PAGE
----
Gordon Graham:  Sure, sure. My sweet spot is really technology software but I’ve written about medical devices and hospitals negotiating with insurance companies over healthcare cost and all kinds of things. I have to admit that when I go out of my specialty it takes me more research and those projects are a little less profitable but they’re interesting. I didn’t want a totally steady diet of just one thing but if, say, you Google copywriters. You’re going to probably get – I should do that right now and tell you – but you’ll probably get millions.

Mike Zipursky:  Right.

Gordon Graham:  What have we got here, 34 million results for copywriters. If you Google white paper writers – and I’m fortunate I’m at the top of the list there – you get one tenth as many, so I don’t know.

Mike Zipursky:  You know, Gordon, I’m playing a bit of the devil’s advocate here because this is what I suggest to all consultants as well, is that the importance of having a specialization and using that to really establish your credibility and your authority status and all that, you know, it makes so much sense but a lot of people have this concern that by focusing so much you’re really going to be shutting down a lot of the market and losing a lot of potential business but I found it to be the opposite. I think you’re a great example of just how that’s not the case and how your business has really benefited from having a clear specialization. At the same time, you just mentioned that you’re still open to taking on other projects even though it may not be your sweet spot or the core of what you do, but if it’s a good fit with a client and it definitely hasn’t stopped clients from other industries that aren’t in that sweet spot from contacting you because if they say the need for them, then they’re obviously curious if you’re able to help them as well.

Gordon Graham:  Yeah, and it gives a conversation opener, right? They’ll contact me and say, “Well, have you ever worked with anybody in our niche?” Chances are, I have or I’ve done something similar or I’ve helped the company with their marketing challenge.

I wanted to maybe help your listeners drill down into that idea of specializing a little bit, because I think there’s really two dimensions of specialization. There’s a horizontal specialization and there’s more of a vertical specialization so I would say, I’ll start with an example of my own business and then maybe we can extend that out. Say, as a writer I can specialize in a type of document like white papers or case studies. Copywriting is pretty fuzzy so if you focus that down in – I focus that down in on white papers – I would call that the kind of a horizontal focus in what I’m doing. Then I can focus in a vertical market like B-to-B technology or even more fine like B-to-B software. Then of course, like going to medical devices or something is a little bit outside of that. If you put those two on top of each other you get a super laser focus, you know, I write white papers for B-to-B software companies. That’s super focused and fortunately that’s a nice big market, as I was saying.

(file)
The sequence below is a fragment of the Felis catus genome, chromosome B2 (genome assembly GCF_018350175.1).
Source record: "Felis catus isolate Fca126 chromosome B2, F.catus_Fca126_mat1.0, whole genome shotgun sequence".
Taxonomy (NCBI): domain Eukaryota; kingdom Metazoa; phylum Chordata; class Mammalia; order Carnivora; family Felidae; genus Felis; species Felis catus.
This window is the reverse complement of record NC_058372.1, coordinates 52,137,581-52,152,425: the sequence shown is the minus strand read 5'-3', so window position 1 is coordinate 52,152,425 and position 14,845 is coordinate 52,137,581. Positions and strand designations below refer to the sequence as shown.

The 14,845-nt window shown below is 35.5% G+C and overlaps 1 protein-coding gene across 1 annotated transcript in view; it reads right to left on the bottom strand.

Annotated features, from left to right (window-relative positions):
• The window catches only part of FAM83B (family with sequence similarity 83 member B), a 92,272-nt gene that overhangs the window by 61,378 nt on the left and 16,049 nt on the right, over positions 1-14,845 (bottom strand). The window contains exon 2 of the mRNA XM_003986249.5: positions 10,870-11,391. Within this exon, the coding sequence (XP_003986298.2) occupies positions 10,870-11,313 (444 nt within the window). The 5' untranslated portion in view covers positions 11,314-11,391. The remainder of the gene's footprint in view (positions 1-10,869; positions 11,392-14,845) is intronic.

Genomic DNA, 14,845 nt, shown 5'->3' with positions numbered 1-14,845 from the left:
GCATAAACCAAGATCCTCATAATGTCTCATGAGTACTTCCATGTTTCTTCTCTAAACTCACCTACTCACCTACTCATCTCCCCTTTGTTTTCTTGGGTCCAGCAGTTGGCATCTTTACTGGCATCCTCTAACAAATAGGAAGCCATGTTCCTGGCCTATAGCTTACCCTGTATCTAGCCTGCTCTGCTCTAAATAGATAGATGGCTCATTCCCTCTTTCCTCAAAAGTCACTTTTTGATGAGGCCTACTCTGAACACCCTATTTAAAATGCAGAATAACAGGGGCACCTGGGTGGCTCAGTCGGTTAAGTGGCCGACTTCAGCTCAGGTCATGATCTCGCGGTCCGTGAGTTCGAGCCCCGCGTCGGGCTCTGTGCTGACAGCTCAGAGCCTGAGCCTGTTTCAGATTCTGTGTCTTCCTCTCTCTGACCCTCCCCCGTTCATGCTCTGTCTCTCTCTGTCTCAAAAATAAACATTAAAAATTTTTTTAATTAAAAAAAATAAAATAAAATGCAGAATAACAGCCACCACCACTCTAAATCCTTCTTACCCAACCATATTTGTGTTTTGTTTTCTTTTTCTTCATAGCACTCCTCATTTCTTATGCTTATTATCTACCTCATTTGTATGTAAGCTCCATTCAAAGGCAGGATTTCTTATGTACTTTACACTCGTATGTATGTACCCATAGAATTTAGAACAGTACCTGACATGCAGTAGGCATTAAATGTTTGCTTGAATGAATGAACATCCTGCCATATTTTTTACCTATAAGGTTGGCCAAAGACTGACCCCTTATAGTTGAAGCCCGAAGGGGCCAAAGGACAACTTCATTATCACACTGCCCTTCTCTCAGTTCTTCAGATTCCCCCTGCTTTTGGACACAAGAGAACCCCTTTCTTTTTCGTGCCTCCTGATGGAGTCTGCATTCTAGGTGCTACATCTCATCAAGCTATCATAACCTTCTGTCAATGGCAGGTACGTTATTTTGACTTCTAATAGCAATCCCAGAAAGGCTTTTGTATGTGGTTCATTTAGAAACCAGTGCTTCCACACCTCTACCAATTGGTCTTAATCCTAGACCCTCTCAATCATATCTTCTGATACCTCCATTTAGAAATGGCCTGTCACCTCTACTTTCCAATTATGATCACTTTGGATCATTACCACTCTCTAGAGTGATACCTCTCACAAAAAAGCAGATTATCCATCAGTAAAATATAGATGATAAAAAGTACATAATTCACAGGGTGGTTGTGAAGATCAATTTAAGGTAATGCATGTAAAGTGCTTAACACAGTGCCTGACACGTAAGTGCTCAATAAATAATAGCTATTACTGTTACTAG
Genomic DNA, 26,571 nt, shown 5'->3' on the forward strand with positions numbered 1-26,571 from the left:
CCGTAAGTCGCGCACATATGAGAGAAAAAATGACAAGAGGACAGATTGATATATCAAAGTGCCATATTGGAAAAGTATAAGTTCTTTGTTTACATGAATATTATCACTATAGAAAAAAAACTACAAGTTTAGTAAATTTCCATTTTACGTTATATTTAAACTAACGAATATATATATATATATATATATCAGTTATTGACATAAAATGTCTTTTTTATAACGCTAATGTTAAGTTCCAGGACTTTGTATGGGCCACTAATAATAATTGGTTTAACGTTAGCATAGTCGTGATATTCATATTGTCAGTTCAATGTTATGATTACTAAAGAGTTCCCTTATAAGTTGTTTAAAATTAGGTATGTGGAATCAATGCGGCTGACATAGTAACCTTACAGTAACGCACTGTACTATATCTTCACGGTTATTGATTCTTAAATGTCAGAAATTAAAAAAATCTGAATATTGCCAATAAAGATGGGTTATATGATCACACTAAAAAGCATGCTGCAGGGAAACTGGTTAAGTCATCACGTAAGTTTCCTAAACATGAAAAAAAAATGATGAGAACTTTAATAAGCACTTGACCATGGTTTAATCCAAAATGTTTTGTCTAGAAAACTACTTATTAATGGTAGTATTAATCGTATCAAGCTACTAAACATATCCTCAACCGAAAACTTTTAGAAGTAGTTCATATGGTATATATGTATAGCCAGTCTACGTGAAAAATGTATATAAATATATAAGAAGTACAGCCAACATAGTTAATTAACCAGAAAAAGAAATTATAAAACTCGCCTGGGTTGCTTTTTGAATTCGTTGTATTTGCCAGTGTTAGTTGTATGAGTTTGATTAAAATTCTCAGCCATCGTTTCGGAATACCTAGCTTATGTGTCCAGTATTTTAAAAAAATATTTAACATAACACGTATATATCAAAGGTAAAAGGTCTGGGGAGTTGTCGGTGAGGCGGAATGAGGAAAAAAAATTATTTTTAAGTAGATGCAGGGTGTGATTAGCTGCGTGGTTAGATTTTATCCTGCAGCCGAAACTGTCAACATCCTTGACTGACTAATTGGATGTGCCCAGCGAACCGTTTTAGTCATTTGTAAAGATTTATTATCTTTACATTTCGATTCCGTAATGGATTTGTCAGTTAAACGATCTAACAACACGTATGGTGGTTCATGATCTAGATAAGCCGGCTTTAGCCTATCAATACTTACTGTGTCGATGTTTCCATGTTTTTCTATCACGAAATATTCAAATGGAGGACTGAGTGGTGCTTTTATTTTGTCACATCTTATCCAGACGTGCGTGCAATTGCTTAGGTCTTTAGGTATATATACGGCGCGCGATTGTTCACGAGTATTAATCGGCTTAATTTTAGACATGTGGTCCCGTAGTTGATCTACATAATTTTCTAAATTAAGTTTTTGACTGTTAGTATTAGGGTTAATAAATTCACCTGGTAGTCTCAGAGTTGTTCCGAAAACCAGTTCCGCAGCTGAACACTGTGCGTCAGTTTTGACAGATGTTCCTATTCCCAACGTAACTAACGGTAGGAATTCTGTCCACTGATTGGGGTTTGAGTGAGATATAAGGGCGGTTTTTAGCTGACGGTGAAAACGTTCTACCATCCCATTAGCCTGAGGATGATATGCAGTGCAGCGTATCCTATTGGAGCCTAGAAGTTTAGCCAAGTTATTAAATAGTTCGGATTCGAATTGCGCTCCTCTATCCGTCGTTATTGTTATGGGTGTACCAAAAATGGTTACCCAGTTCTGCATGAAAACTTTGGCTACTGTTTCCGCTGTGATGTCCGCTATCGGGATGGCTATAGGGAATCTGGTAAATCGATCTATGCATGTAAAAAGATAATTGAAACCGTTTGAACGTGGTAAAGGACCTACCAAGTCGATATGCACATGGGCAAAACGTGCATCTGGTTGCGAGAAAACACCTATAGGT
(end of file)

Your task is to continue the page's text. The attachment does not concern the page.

How would that apply to any other consulting company? Well, I think there’s vertical markets, of course, and many consulting companies specialize on a certain vertical like manufacturing or retail or travel or whatever. Then there’s this horizontal slice, too, about what do you actually do. Do you help people generate more leads? Do you help people hire effectively and manage their staff and keep them happy? Do you help people factor their invoices? I mean, there’s’ a million things that consultants can do and talk about and help, right? If you take that slice of what you do but you do it for anybody in any industry then at certain times you’re going to have to learn a little bit more about a certain industry or there’ll be some differences from one industry to the other that will, you have to do a little bit more research, but you can do it if you have a deep enough company. You can do pretty well that horizontal task – that thing that you specialize in for anybody, that activity – I look at that as the horizontal thing. The vertical is the type of company. It could be the size. It could be the location. Most often it’s the economic niche or the sector that they’re in. When you specialize by sector you learn, of course, all of the jargon and all of the main players and the trends and the issues within that sector very, very well so that you can speak knowledgeably to anybody else in that sector. So the hyper specialization for a consulting company would be, we do this for companies in this niche.

Mike Zipursky:  Right, so the horizontal is what you do. The vertical is who you do it for. Maybe one thing to add to that, if I’m correct here, is – I think you do this very well – is talk about what the results you generate are, so, you know, we do this for this and this is the result or the expectation or the deliverable or the outcome that you’ll be able to achieve.

Gordon Graham:  Yeah, and the ultimate way to prove your results is to have your own customer stories or testimonials. I’ve been kind of too busy to write up my own but I do have a list of samples with a short little testimonial from about 12 different companies on my site and that’s doing the trick for now.

Mike Zipursky:  Right. Gordon, as we’re getting near the end here, could you offer a few quick tips for the consultant listening to this that’s thinking, “Okay, I’m sold on the idea of white papers. It’s something that I think I should move forward with or consider creating.” A quick overview of some key points that the consultant should keep in mind when creating white paper.